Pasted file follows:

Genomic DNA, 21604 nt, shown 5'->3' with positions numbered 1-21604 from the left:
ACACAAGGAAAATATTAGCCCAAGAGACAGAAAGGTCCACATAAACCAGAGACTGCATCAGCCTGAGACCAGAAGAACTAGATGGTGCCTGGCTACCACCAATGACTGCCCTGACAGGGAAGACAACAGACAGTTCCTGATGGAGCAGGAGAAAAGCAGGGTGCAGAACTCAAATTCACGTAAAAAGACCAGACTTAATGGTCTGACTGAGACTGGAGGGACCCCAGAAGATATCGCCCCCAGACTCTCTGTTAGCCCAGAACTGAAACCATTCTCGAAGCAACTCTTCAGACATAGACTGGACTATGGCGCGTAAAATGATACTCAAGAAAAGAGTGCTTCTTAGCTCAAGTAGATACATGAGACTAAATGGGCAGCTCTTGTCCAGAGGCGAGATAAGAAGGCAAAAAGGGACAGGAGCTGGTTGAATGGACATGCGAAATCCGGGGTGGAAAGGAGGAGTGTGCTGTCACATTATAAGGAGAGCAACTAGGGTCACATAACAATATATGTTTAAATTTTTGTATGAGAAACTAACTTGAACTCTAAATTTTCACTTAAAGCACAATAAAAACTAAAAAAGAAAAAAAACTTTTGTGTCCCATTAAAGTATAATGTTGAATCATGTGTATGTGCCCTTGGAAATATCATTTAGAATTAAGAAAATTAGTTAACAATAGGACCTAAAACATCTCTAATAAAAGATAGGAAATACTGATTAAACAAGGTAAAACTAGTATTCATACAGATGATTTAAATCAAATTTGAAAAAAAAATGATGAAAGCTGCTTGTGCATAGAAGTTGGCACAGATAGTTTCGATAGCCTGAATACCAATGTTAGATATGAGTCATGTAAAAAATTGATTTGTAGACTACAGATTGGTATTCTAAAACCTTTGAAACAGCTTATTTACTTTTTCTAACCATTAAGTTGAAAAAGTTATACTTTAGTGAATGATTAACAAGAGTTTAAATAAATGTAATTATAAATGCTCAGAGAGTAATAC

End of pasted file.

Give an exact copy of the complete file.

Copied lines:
Genomic DNA, 21604 nt, shown 5'->3' with positions numbered 1-21604 from the left:
ACACAAGGAAAATATTAGCCCAAGAGACAGAAAGGTCCACATAAACCAGAGACTGCATCAGCCTGAGACCAGAAGAACTAGATGGTGCCTGGCTACCACCAATGACTGCCCTGACAGGGAAGACAACAGACAGTTCCTGATGGAGCAGGAGAAAAGCAGGGTGCAGAACTCAAATTCACGTAAAAAGACCAGACTTAATGGTCTGACTGAGACTGGAGGGACCCCAGAAGATATCGCCCCCAGACTCTCTGTTAGCCCAGAACTGAAACCATTCTCGAAGCAACTCTTCAGACATAGACTGGACTATGGCGCGTAAAATGATACTCAAGAAAAGAGTGCTTCTTAGCTCAAGTAGATACATGAGACTAAATGGGCAGCTCTTGTCCAGAGGCGAGATAAGAAGGCAAAAAGGGACAGGAGCTGGTTGAATGGACATGCGAAATCCGGGGTGGAAAGGAGGAGTGTGCTGTCACATTATAAGGAGAGCAACTAGGGTCACATAACAATATATGTTTAAATTTTTGTATGAGAAACTAACTTGAACTCTAAATTTTCACTTAAAGCACAATAAAAACTAAAAAAGAAAAAAAACTTTTGTGTCCCATTAAAGTATAATGTTGAATCATGTGTATGTGCCCTTGGAAATATCATTTAGAATTAAGAAAATTAGTTAACAATAGGACCTAAAACATCTCTAATAAAAGATAGGAAATACTGATTAAACAAGGTAAAACTAGTATTCATACAGATGATTTAAATCAAATTTGAAAAAAAAATGATGAAAGCTGCTTGTGCATAGAAGTTGGCACAGATAGTTTCGATAGCCTGAATACCAATGTTAGATATGAGTCATGTAAAAAATTGATTTGTAGACTACAGATTGGTATTCTAAAACCTTTGAAACAGCTTATTTACTTTTTCTAACCATTAAGTTGAAAAAGTTATACTTTAGTGAATGATTAACAAGAGTTTAAATAAATGTAATTATAAATGCTCAGAGAGTAATAC